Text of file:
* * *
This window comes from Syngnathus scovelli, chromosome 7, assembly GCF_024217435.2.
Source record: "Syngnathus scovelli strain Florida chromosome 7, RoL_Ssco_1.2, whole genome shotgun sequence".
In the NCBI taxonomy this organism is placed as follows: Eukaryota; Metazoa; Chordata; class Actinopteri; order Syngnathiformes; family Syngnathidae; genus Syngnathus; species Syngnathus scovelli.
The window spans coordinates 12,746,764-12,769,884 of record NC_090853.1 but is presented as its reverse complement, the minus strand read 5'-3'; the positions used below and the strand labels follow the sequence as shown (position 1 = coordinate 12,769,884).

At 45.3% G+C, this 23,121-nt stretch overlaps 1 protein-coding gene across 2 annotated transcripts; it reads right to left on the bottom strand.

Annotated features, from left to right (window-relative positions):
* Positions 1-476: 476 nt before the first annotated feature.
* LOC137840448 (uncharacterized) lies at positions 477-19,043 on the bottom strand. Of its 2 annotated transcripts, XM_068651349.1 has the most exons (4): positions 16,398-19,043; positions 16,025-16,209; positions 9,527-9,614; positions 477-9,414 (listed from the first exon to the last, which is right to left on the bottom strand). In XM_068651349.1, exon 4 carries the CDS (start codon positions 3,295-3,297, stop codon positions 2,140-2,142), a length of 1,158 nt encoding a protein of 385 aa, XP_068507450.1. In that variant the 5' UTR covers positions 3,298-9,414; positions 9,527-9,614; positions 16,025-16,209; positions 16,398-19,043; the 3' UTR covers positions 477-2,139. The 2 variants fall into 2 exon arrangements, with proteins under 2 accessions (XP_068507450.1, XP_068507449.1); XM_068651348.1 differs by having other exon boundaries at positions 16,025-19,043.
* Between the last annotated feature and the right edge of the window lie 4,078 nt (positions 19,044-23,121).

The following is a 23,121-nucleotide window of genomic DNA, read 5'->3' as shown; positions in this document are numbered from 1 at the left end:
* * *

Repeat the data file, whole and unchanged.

This window comes from Syngnathus scovelli, chromosome 7, assembly GCF_024217435.2.
Source record: "Syngnathus scovelli strain Florida chromosome 7, RoL_Ssco_1.2, whole genome shotgun sequence".
In the NCBI taxonomy this organism is placed as follows: Eukaryota; Metazoa; Chordata; class Actinopteri; order Syngnathiformes; family Syngnathidae; genus Syngnathus; species Syngnathus scovelli.
The window spans coordinates 12,746,764-12,769,884 of record NC_090853.1 but is presented as its reverse complement, the minus strand read 5'-3'; the positions used below and the strand labels follow the sequence as shown (position 1 = coordinate 12,769,884).

At 45.3% G+C, this 23,121-nt stretch overlaps 1 protein-coding gene across 2 annotated transcripts; it reads right to left on the bottom strand.

Annotated features, from left to right (window-relative positions):
* Positions 1-476: 476 nt before the first annotated feature.
* LOC137840448 (uncharacterized) lies at positions 477-19,043 on the bottom strand. Of its 2 annotated transcripts, XM_068651349.1 has the most exons (4): positions 16,398-19,043; positions 16,025-16,209; positions 9,527-9,614; positions 477-9,414 (listed from the first exon to the last, which is right to left on the bottom strand). In XM_068651349.1, exon 4 carries the CDS (start codon positions 3,295-3,297, stop codon positions 2,140-2,142), a length of 1,158 nt encoding a protein of 385 aa, XP_068507450.1. In that variant the 5' UTR covers positions 3,298-9,414; positions 9,527-9,614; positions 16,025-16,209; positions 16,398-19,043; the 3' UTR covers positions 477-2,139. The 2 variants fall into 2 exon arrangements, with proteins under 2 accessions (XP_068507450.1, XP_068507449.1); XM_068651348.1 differs by having other exon boundaries at positions 16,025-19,043.
* Between the last annotated feature and the right edge of the window lie 4,078 nt (positions 19,044-23,121).

The following is a 23,121-nucleotide window of genomic DNA, read 5'->3' as shown; positions in this document are numbered from 1 at the left end: